Grim Outlook for Consumption Spending in the UK

According to data released by the Office for National Statistics (ONS), private spending in the UK decreased by 0.1% q/q in Q4 compared with a 0.1% increase in the previous quarter. Furthermore, for February, the CBI retail survey showed a big decline in the volume of reported sales to 6 from 37. In comparison, for most of 2010, the balance was above the historical average of approximately 20. The underlying message from this survey and the ONS data remains that retail spending growth is weak and below its historical average. So, what is the outlook for consumer spending?

Consumer Spending (q/q, %), Savings Ratio (%) and Gross Disposable Income (y/y, %)


Source: ONS, RGE

We expect consumer demand, which accounts for approximately 65% of GDP, to be subdued in 2011. A vicious cycle exists in the UK—economic growth is dependent upon consumer spending (correlation of 1.0), but British consumers tend to rein in spending at times of waning growth. The future path of private consumer demand will depend on developments in household income and savings behavior. Real disposable incomes were on average stagnant between Q4 2007 and Q3 2010 and increases in nominal pre-tax income were more than offset by high inflation and higher taxes. The spending cuts announced in October 2010 will lead to a two-year public sector pay freeze, a fall in employment in the government sector and slower growth in benefit payments. Hence, we do not expect much of an improvement in real disposable income.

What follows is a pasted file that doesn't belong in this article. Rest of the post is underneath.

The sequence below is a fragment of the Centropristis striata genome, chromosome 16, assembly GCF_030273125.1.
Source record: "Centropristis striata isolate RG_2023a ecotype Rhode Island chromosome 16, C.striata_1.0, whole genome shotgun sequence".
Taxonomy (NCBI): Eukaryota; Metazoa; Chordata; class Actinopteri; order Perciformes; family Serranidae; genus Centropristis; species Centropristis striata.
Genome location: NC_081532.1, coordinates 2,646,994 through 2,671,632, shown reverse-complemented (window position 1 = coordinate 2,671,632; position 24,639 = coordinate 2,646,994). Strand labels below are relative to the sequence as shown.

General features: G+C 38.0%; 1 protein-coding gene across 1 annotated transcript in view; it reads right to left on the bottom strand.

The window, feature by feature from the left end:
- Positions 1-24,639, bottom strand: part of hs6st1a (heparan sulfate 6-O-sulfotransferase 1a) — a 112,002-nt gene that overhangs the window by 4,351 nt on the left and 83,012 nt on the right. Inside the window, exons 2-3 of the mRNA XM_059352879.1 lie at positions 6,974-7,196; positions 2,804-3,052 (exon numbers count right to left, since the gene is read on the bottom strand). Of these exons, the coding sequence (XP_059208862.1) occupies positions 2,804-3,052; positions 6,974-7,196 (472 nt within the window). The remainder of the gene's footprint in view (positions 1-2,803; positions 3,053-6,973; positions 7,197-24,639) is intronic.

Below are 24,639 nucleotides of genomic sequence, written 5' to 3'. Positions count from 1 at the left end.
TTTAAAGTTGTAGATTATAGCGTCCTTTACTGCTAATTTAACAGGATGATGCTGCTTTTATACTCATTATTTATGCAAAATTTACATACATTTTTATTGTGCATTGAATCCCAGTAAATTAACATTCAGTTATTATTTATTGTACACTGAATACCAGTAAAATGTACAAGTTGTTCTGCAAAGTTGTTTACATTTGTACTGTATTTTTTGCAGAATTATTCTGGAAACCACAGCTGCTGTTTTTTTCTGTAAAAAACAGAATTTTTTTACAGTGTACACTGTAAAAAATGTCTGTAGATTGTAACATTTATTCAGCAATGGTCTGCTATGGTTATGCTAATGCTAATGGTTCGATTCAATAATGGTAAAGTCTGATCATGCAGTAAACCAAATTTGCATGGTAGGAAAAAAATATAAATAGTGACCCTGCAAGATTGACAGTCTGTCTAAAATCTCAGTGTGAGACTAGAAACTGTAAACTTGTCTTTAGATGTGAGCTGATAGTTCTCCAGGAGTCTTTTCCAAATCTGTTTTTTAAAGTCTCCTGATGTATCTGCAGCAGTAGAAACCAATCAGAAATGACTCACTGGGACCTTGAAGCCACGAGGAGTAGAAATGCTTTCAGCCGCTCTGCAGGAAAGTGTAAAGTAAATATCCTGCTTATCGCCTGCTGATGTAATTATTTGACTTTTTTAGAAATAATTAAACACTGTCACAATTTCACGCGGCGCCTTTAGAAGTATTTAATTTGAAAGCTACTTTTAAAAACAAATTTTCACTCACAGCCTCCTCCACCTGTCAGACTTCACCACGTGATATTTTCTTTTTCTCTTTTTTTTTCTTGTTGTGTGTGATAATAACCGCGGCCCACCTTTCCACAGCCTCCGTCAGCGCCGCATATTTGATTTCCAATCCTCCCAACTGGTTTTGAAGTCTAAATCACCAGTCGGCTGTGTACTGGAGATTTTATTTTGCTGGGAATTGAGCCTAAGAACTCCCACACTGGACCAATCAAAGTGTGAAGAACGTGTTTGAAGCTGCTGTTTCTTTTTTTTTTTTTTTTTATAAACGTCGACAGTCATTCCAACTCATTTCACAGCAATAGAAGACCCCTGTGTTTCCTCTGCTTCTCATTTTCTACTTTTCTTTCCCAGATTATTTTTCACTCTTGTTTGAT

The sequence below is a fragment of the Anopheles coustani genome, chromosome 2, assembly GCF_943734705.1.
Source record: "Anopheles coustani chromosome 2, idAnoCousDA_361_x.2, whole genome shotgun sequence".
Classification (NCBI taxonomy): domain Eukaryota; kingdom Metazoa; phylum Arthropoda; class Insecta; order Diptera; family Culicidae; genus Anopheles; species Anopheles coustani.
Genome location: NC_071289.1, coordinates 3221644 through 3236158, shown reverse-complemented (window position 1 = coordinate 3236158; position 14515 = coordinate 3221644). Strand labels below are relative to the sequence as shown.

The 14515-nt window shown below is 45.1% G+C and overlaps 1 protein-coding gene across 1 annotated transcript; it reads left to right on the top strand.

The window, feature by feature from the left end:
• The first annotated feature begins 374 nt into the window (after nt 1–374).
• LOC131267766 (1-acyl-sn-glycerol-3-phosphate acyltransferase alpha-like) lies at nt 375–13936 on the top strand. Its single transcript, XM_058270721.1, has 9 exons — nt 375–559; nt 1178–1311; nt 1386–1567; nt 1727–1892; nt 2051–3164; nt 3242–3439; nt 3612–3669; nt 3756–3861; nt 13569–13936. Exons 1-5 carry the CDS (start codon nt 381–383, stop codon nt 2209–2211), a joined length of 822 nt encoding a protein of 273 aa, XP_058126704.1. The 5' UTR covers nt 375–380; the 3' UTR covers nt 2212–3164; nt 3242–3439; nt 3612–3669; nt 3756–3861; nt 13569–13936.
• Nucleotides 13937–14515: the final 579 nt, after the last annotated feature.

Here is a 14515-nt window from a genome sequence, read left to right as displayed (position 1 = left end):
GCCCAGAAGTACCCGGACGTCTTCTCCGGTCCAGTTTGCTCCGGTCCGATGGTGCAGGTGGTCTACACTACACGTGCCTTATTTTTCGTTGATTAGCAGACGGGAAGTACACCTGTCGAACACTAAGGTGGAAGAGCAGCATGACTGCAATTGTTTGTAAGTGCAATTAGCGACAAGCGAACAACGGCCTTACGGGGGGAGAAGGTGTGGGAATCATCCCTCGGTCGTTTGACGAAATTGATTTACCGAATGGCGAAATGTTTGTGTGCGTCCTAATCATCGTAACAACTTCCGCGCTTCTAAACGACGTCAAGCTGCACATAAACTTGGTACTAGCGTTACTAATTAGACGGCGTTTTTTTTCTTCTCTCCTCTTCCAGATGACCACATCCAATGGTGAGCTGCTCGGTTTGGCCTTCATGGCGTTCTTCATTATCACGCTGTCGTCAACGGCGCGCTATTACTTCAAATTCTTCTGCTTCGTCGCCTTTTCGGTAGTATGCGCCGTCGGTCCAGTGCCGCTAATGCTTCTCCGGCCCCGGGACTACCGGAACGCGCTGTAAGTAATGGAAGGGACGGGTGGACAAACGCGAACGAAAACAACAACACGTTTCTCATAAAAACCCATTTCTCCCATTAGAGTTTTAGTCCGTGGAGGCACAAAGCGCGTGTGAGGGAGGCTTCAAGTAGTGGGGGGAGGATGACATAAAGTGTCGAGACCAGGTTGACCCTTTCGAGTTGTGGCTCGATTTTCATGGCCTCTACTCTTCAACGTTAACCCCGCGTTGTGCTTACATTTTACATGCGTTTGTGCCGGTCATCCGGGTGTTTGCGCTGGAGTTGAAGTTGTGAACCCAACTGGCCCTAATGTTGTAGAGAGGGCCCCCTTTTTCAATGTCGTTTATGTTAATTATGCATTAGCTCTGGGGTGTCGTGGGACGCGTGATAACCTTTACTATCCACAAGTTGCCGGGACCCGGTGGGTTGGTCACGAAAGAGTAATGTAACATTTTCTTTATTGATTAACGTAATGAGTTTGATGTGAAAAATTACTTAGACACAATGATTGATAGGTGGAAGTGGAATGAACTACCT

Uncertainty about future income prospects, the deleveraging process, credit constraints and the decline in house prices will incentivize households to increase their precautionary savings in 2011. To illustrate, according to Nationwide, mortgage payments for first-time home buyers account for 30% of their disposable income (the long-term average is 29%), despite the fact that interest rates are near historic lows. Furthermore, the average deposit required for purchasing a residential property with a mortgage has risen from 10% of the property’s value to 21%. (See related Critical Issue on UK output.)

Editor’s Note: This post is excerpted from a much longer analysis available exclusively to RGE Clients: Europe Focus: Widening French Deficit; Czech Monetary Policy; Scandinavian Inflation